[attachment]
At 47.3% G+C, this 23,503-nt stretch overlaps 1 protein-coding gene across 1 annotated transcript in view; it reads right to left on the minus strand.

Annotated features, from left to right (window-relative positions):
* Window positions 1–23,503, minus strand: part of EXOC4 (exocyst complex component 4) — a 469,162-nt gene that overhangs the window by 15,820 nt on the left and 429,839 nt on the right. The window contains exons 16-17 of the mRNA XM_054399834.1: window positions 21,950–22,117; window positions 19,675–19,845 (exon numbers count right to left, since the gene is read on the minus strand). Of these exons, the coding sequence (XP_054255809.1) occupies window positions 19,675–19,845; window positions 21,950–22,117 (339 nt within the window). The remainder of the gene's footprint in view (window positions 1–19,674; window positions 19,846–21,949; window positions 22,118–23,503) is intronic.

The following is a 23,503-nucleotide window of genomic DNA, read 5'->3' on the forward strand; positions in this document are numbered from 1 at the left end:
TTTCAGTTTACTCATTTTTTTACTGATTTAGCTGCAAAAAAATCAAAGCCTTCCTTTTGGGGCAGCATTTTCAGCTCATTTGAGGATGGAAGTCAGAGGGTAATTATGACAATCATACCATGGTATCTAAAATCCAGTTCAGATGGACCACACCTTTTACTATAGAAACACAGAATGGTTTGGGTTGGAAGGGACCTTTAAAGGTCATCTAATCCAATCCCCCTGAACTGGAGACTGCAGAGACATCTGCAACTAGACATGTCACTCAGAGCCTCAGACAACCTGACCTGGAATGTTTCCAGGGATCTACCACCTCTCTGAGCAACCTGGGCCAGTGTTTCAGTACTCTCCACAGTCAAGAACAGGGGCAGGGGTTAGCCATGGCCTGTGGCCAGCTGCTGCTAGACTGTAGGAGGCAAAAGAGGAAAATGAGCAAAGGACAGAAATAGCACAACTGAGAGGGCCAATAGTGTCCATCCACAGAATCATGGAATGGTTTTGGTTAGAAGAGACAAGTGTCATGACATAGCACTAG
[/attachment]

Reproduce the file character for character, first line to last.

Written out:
At 47.3% G+C, this 23,503-nt stretch overlaps 1 protein-coding gene across 1 annotated transcript in view; it reads right to left on the minus strand.

Annotated features, from left to right (window-relative positions):
* Window positions 1–23,503, minus strand: part of EXOC4 (exocyst complex component 4) — a 469,162-nt gene that overhangs the window by 15,820 nt on the left and 429,839 nt on the right. The window contains exons 16-17 of the mRNA XM_054399834.1: window positions 21,950–22,117; window positions 19,675–19,845 (exon numbers count right to left, since the gene is read on the minus strand). Of these exons, the coding sequence (XP_054255809.1) occupies window positions 19,675–19,845; window positions 21,950–22,117 (339 nt within the window). The remainder of the gene's footprint in view (window positions 1–19,674; window positions 19,846–21,949; window positions 22,118–23,503) is intronic.

The following is a 23,503-nucleotide window of genomic DNA, read 5'->3' on the forward strand; positions in this document are numbered from 1 at the left end:
TTTCAGTTTACTCATTTTTTTACTGATTTAGCTGCAAAAAAATCAAAGCCTTCCTTTTGGGGCAGCATTTTCAGCTCATTTGAGGATGGAAGTCAGAGGGTAATTATGACAATCATACCATGGTATCTAAAATCCAGTTCAGATGGACCACACCTTTTACTATAGAAACACAGAATGGTTTGGGTTGGAAGGGACCTTTAAAGGTCATCTAATCCAATCCCCCTGAACTGGAGACTGCAGAGACATCTGCAACTAGACATGTCACTCAGAGCCTCAGACAACCTGACCTGGAATGTTTCCAGGGATCTACCACCTCTCTGAGCAACCTGGGCCAGTGTTTCAGTACTCTCCACAGTCAAGAACAGGGGCAGGGGTTAGCCATGGCCTGTGGCCAGCTGCTGCTAGACTGTAGGAGGCAAAAGAGGAAAATGAGCAAAGGACAGAAATAGCACAACTGAGAGGGCCAATAGTGTCCATCCACAGAATCATGGAATGGTTTTGGTTAGAAGAGACAAGTGTCATGACATAGCACTAG